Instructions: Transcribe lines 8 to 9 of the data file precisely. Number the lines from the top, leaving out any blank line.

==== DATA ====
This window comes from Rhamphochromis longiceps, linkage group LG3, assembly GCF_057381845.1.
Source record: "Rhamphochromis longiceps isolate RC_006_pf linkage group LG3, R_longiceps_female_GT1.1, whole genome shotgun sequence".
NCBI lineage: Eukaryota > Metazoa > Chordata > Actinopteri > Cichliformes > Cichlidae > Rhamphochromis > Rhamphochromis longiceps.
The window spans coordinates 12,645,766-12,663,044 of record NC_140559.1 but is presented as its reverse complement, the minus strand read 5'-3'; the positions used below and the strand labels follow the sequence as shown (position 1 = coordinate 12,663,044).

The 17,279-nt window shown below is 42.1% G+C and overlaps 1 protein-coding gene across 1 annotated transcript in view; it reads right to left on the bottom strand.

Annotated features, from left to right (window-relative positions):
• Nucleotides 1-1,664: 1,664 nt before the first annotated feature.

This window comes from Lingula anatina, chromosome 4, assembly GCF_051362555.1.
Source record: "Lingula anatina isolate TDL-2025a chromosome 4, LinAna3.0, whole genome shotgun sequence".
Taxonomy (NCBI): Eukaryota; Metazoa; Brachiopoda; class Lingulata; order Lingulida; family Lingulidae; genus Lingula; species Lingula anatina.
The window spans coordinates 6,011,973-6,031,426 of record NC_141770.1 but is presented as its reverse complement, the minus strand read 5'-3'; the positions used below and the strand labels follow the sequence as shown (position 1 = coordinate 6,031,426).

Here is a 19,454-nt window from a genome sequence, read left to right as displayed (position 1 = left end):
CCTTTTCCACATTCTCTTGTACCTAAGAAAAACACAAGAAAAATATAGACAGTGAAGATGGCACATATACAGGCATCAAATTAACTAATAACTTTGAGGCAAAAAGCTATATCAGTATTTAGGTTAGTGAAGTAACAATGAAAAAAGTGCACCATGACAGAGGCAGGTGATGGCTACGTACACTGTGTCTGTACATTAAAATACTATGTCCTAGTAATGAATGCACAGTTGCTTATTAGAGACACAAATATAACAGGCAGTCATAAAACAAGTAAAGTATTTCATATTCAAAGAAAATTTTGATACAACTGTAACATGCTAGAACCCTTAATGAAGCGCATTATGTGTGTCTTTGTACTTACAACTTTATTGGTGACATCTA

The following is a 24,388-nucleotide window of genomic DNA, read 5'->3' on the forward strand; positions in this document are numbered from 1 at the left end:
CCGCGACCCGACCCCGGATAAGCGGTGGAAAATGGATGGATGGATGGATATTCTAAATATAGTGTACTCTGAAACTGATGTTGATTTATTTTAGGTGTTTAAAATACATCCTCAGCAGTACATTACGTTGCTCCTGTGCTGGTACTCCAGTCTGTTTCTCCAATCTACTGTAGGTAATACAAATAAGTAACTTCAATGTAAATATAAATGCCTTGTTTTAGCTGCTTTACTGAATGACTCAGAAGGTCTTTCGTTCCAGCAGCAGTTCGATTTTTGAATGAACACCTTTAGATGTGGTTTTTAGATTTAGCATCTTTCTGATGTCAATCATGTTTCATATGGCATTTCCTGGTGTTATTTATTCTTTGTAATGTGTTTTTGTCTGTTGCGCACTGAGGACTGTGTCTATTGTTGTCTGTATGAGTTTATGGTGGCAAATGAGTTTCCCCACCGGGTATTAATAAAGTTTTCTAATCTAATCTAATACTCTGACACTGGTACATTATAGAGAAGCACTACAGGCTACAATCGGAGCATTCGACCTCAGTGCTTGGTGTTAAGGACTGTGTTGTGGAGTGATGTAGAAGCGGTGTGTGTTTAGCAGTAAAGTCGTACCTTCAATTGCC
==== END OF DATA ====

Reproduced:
This window comes from Lingula anatina, chromosome 4, assembly GCF_051362555.1.
Source record: "Lingula anatina isolate TDL-2025a chromosome 4, LinAna3.0, whole genome shotgun sequence".